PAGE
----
Lucky resembles the entry’s whimsical metal watchdog. At left are a pair of Talavera “shoes” and a frog pot atop a larger container. In the square pot are ‘Pink Blush’ aloes.

Items opposite the love seat include Gasteraloe ‘Green Ice’ in bloom.

Gasteria sp.

Related Info and links:

My stretched canvas agave prints:

 

 

 

 

 

 

 

 

 

 

See more of my succulent art pieces at my online Zazzle store.

Articles on this site:

April 13, 2018 — Cactus as a design element is trending, popping up on pajamas, place mats, wallpaper and more. As awareness of the plants grows, cliche images of “cactus” as saguaros and prickly-pear will give way to… [Continue reading]

Succulent Art, Decor and Gift Items
May 29, 2016 ~ We’ll see stylized succulents used more and more in art, home decor, clothing and gift items. The way succulents are trending, they’ll soon become the “new florals” for…[Continue reading]

If you enjoy gardening, you’ve no doubt experienced how it can be a form of meditation and a treat for all the senses. But have you considered how simply looking at certain plants induces a feeling of serenity? You can discover this simply by enhancing a sitting area with succulents that incorporate geometric patterns and spirals…[Continue reading]
Dec. 27, 2017 ~ Long a pariah plant, cactus is becoming cool. The first edition of my book, Designing with Succulents (Timber Press, 2007) showed few cacti—mainly golden barrels. A decade later, the completely revised second edition devotes 15 pages to numerous varieties of spiny succulents in gardens large and small. [Continue reading]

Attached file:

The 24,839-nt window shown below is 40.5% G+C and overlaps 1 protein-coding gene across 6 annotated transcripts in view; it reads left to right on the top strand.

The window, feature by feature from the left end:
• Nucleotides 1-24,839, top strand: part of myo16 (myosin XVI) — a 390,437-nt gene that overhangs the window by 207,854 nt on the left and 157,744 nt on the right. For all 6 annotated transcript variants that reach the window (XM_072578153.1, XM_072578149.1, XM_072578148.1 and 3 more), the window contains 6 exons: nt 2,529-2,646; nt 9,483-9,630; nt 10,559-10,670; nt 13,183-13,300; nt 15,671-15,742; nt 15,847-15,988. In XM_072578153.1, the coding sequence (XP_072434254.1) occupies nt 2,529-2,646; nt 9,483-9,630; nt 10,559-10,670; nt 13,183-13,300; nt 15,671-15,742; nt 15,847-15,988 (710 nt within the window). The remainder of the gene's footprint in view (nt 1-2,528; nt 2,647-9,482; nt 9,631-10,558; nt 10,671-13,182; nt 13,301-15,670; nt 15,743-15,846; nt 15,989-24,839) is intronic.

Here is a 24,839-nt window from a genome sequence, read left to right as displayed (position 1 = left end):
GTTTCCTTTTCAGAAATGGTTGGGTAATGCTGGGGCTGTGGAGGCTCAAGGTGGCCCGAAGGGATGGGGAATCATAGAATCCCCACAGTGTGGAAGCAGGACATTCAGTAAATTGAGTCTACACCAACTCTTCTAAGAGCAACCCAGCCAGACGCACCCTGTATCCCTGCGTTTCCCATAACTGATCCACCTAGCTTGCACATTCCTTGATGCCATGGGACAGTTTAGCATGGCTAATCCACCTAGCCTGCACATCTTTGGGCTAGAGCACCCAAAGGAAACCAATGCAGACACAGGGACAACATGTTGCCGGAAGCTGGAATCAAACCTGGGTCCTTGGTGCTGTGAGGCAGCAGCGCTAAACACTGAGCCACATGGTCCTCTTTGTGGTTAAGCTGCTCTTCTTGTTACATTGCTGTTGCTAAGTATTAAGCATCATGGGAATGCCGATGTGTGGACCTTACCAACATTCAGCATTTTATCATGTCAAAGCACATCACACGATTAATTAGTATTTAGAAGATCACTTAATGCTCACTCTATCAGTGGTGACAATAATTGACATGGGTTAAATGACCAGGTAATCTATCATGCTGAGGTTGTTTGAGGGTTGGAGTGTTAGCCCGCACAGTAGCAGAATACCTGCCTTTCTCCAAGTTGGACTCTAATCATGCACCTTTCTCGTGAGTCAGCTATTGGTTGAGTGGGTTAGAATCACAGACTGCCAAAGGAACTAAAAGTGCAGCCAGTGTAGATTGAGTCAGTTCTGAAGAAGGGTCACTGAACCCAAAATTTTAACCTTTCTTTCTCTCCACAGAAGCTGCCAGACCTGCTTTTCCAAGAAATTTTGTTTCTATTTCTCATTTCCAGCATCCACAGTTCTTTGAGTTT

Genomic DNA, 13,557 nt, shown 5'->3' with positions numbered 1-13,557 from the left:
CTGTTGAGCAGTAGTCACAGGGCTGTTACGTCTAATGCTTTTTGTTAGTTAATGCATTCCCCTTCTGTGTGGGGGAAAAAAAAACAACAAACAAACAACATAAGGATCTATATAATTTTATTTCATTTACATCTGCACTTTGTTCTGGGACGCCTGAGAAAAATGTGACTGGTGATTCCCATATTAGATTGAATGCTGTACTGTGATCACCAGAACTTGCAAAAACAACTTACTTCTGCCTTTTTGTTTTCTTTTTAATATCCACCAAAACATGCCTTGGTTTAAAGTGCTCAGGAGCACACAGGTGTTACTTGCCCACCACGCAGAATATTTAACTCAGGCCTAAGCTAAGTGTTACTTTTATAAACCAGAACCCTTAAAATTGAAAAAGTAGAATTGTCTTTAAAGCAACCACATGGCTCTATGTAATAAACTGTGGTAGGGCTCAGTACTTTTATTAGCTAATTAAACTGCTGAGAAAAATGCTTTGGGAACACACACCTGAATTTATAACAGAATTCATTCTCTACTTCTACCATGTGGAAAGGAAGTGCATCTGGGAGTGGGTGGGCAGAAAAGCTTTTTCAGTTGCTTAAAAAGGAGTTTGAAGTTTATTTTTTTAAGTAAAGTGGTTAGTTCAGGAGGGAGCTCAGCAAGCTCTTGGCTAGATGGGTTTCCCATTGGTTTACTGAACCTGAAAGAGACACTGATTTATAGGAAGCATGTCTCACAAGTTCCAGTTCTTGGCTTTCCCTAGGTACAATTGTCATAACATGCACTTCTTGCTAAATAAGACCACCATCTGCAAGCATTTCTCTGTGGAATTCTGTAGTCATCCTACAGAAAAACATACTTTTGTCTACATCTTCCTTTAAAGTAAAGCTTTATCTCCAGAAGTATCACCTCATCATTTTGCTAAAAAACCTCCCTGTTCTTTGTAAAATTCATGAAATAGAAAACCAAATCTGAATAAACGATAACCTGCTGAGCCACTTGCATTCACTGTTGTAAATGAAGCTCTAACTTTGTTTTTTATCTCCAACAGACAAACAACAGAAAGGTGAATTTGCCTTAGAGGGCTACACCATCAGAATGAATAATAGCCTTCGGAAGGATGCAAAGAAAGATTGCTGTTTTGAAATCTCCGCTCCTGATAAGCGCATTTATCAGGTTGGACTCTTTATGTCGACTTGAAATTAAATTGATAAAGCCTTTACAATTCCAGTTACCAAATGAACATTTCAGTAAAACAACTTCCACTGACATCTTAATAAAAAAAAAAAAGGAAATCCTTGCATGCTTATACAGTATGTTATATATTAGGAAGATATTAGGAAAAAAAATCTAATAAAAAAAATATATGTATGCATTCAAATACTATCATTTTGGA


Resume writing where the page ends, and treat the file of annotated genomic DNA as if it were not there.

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How Three Designers Express Their Love of Succulents

I’m pleased to share with you three artist-designers whose work delights me. Dyana sells in art galleries; Mike hosts in-studio workshops; and Tari has a bright new Ebay store. See if you don’t agree: Each celebrates succulents in fun, appealing and creative ways. (Photos used with permission.)

Tari Colbry of Reclaim-It 

No two of Tari Colbry’s succulent-planted squares are exactly alike, yet each highlights the geometry of succulents. She suggests showcasing them as table centerpieces for homes, weddings, and other social events.

Made from reclaimed wood, moss and wire, Tari’s squares individually are great for small garden spaces—I have six on my deck—atop tables and grouped on walls. Spritz the moss every few days (depending on the weather) and keep them in bright shade or dappled sun. Tari also makes lovely wreaths and hanging succulent balls.  Visit her new shop.

Dyana Hesson, botanical artist

Arizona artist Dyana Hesson‘s paintings of succulents are colorful, detailed and realistic; her style, sophisticated and skillful. The luminosity with which Dyana conveys the soul of a succulent results from thinly applied, layered, and blended oils.

Painting, she says, gives her a way to express aspects of the natural world that she’s unable to do via photography alone. Visit Dyana’s website.

Mike Pyle, Hunt Collective Ltd. 

In his Orange County design studio, Mike Pyle designs furniture, succulent planters and more. Several times a month, Mike crafts ten or so similar containers from pallet wood, then hosts a workshop during which attendees plant one to take home, enjoy a fun social event, and learn about succulents.

Mike, who will soon launch a line of Midcentury Modern furniture, also does landscape design and consulting. In fact, a photo of his studio garden graces the cover of the second edition of Designing with Succulents (shown below). Visit Mike’s website.

Do you have a favorite succulent artist? Send me a link!